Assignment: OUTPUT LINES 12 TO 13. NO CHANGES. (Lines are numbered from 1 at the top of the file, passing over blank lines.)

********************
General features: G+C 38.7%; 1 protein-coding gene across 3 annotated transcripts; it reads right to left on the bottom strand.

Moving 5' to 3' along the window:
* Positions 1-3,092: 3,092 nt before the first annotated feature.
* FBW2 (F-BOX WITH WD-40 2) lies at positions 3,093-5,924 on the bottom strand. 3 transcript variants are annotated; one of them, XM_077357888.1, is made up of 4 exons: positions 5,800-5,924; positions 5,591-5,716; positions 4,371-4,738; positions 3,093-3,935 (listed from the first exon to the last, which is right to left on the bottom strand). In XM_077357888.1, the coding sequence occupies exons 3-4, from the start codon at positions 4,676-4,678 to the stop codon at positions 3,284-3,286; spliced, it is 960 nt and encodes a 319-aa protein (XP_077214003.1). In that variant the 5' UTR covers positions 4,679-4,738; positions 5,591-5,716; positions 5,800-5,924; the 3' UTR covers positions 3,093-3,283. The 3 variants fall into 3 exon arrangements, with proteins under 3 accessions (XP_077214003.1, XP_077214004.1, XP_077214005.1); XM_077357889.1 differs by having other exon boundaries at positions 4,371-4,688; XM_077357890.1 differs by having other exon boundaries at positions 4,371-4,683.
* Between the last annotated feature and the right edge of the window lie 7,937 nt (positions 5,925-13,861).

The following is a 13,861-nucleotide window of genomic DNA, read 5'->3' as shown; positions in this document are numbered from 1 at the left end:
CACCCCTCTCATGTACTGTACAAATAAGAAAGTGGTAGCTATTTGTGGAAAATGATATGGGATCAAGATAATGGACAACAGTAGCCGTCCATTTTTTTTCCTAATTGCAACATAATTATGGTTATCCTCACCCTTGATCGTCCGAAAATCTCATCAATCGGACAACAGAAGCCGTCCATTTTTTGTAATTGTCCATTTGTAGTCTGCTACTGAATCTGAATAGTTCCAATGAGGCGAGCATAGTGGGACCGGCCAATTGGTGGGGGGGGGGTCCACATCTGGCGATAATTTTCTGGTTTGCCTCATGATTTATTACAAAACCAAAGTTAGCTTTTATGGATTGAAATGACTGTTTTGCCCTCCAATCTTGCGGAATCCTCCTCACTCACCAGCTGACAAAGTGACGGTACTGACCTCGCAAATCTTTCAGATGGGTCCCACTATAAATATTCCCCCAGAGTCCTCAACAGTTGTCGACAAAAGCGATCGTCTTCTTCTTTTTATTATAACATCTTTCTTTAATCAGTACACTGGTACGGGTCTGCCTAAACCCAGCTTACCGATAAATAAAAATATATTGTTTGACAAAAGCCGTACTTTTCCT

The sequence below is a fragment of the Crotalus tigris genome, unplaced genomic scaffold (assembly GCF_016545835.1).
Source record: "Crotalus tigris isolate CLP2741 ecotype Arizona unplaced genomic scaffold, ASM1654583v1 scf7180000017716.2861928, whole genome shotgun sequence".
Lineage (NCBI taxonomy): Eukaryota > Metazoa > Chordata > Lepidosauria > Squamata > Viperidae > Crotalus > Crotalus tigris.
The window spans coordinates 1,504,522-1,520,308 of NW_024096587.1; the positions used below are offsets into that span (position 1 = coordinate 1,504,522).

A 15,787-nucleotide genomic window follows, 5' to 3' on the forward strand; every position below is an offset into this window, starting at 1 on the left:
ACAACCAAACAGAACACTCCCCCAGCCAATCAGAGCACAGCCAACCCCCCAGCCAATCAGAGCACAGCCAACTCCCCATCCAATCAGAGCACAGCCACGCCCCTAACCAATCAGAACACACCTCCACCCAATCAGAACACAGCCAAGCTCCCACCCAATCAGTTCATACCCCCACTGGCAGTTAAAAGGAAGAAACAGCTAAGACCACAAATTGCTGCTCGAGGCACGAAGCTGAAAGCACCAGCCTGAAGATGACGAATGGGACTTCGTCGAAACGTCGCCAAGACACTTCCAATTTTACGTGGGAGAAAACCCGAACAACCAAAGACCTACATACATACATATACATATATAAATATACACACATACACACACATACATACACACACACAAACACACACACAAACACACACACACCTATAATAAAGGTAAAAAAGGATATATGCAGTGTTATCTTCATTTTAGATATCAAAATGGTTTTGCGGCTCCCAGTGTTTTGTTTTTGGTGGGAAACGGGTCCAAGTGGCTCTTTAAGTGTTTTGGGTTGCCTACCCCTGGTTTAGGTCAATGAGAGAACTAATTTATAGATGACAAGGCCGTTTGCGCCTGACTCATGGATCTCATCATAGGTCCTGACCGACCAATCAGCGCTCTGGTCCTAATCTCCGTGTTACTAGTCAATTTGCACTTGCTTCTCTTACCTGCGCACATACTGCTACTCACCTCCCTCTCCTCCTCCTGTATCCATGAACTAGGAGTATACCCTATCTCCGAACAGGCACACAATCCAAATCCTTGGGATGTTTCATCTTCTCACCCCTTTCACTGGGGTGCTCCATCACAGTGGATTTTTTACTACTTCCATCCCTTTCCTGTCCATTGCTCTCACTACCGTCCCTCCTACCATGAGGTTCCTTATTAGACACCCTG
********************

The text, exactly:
A 15,787-nucleotide genomic window follows, 5' to 3' on the forward strand; every position below is an offset into this window, starting at 1 on the left:
ACAACCAAACAGAACACTCCCCCAGCCAATCAGAGCACAGCCAACCCCCCAGCCAATCAGAGCACAGCCAACTCCCCATCCAATCAGAGCACAGCCACGCCCCTAACCAATCAGAACACACCTCCACCCAATCAGAACACAGCCAAGCTCCCACCCAATCAGTTCATACCCCCACTGGCAGTTAAAAGGAAGAAACAGCTAAGACCACAAATTGCTGCTCGAGGCACGAAGCTGAAAGCACCAGCCTGAAGATGACGAATGGGACTTCGTCGAAACGTCGCCAAGACACTTCCAATTTTACGTGGGAGAAAACCCGAACAACCAAAGACCTACATACATACATATACATATATAAATATACACACATACACACACATACATACACACACACAAACACACACACAAACACACACACACCTATAATAAAGGTAAAAAAGGATATATGCAGTGTTATCTTCATTTTAGATATCAAAATGGTTTTGCGGCTCCCAGTGTTTTGTTTTTGGTGGGAAACGGGTCCAAGTGGCTCTTTAAGTGTTTTGGGTTGCCTACCCCTGGTTTAGGTCAATGAGAGAACTAATTTATAGATGACAAGGCCGTTTGCGCCTGACTCATGGATCTCATCATAGGTCCTGACCGACCAATCAGCGCTCTGGTCCTAATCTCCGTGTTACTAGTCAATTTGCACTTGCTTCTCTTACCTGCGCACATACTGCTACTCACCTCCCTCTCCTCCTCCTGTATCCATGAACTAGGAGTATACCCTATCTCCGAACAGGCACACAATCCAAATCCTTGGGATGTTTCATCTTCTCACCCCTTTCACTGGGGTGCTCCATCACAGTGGATTTTTTACTACTTCCATCCCTTTCCTGTCCATTGCTCTCACTACCGTCCCTCCTACCATGAGGTTCCTTATTAGACACCCTG